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Tried to polish my new shoes, think I might have destroyed them... - Page 3

post #31 of 43
Please keep posting nod[1].gif
post #32 of 43
Please keep posting nod[1].gif
post #33 of 43
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post #34 of 43
Quote:
Originally Posted by Blackhood View Post

Please keep posting nod[1].gif

Seriously, this guy is a piece of work.

Can't decide if he is trolling, or just a clueless n00b who's read a few posts on SF and now thinks he's God's gift to the world.

Either way, it's entertaining!

lurker[1].gif
post #35 of 43
Quote:
Originally Posted by Latour View Post

That's only because you can't afford a collection of good new ones.Develop a relation with something important not dead skins you wear on your feet and walk on the dirts treet with.

I suspect there's some ignorance if not a bit of posturing at work there.

Fact of the matter, is that a good shoe with a quality leather insole will develop a "footbed" that is topographically a dynamic mirror image of the persons foot--ie. both at rest and during walking. That's no small thing. Indeed, it is the principle aim and ideal of every bespoke maker.

Once the footbed has been created it is not only unique to that person but achieves a level of comfort that no new shoe can replicate short of going through the whole attenuated process all over again. And it will get better with each wearing.

For some people, esp. if they have to be on their feet for long periods of time, an old shoe is the foundation of comfort and even a sense of well being.

Bottom line is that resoling preserves that footbed and extends the life...and hence the investment value and ready comfort...of a shoe. The whole idea behind welted shoes is brilliant when you think about it and nearly the epitome of using the world we live in gently.

Of course, if you're wearing shoes that don't have leather insoles...more and more at every price point...none of this will apply.

Good luck with that...on so many levels.

--
Edited by DWFII - 1/21/13 at 7:42am
post #36 of 43

This is exactly what happened to my shoes - also C&J Maltons.

post #37 of 43

Tremendous thread; would read again. A+ all round. rotflmao.gif

post #38 of 43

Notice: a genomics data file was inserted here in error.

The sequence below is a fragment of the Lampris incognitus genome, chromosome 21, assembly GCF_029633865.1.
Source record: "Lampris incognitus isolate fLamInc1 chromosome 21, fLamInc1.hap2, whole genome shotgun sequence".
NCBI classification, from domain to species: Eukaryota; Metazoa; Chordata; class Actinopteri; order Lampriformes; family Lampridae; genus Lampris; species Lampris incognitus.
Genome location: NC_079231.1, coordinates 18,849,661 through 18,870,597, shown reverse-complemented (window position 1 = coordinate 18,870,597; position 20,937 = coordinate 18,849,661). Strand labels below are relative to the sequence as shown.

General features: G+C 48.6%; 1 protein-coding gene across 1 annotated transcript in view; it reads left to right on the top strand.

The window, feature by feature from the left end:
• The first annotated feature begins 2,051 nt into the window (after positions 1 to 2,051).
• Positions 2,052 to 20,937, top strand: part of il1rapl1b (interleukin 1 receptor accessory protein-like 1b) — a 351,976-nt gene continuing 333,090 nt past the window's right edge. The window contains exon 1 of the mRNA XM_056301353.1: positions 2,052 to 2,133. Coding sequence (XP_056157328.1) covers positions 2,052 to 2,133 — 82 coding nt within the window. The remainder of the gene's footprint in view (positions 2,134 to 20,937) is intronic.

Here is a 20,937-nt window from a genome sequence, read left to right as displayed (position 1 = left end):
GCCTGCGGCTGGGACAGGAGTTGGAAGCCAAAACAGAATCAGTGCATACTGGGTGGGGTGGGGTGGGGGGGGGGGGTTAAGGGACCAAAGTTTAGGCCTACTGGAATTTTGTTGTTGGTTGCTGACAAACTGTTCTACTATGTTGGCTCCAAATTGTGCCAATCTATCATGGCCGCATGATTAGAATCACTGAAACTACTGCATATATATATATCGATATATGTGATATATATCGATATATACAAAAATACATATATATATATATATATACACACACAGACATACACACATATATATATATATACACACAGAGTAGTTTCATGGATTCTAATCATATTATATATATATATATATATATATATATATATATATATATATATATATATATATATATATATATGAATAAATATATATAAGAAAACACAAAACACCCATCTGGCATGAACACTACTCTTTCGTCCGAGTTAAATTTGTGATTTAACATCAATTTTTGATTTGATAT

Thread Starter 

Thanks for the helpful answers guys.

 


Quote:
Originally Posted by Expat Simon View Post

 

So basically, you've not got off to the best start, but there are a ton of ways to go. They're certainly not ruined!

 

Do you think a decent cobbler would be able to do a "factory reset" on the shoes? They've only been worn once so I'd just want them to restore that one toecap to it's original colour. 

 

 

Quote:
Originally Posted by phillycheese View Post

This is exactly what happened to my shoes - also C&J Maltons.

 

What did you do?

post #39 of 43
Forget the factory reset and just wear the shoes and let them patina in due course. Once you're ready to re-sole, you can always send them back to C&J and request them to treat the uppers.
post #40 of 43
Quote:
Originally Posted by dsmivtr View Post

Forget the factory reset and just wear the shoes and let them patina in due course. Once you're ready to re-sole, you can always send them back to C&J and request them to treat the uppers.

+1, the difference will blend in over time. I did the same to a pair of my shoes.
post #41 of 43

Euxeus, a 'factory reset' might be possible, but not very easy. Leather's a porous, fibrous structure, it would be like trying to get a water mark out of cardboard.
 

I can only speak for me, but I would just darken the other toe to match. And like somebody else wisely said, as your shoes age gracefully, you won't notice it so much any more. Again, only in IMO, used shoes that are well cared for, look much, much better than new ones in a box.

post #42 of 43

My first polish was with a street side shoe shine woman.  She used too much water I think.  The shoes got a little spotty - but the spots were lighter not darker, and were all around the broguing.  I went to the only store in the who city that sells C&J and asked what they can do.  They said it was most likely water and let the shoe dry over a few days and then re-polish.  The saleswoman said I could also strip the polish with one of those commercial strippers.  I went to a shoe repair and he recommended I do nothing as it would probably make it worse if I stripped the layer of polish.

 

I just left it, but continued to rub the excess polish off with a clear cloth, until the finish was matte.  Then went to get another street shine, and this time none of the little spots from before.  I think I must be building up a layer of polish.  The toes on my shoes are really nice and even.  Around the creases, it does appear a little lighter.  I think there is not enough layers around the creases as it is hard for a street shiner to really work the polish in there.

 

Sorry, I do not have time, patience, space to shine my own at home.  So will continue to use the street shiners just ask them to go easy on the water, and live with less than brilliant shoes.  I expect the next time I go, the shoes will look a little nicer as the layers of wax builds up.

post #43 of 43
And shit like that is why I shine my own shoes.
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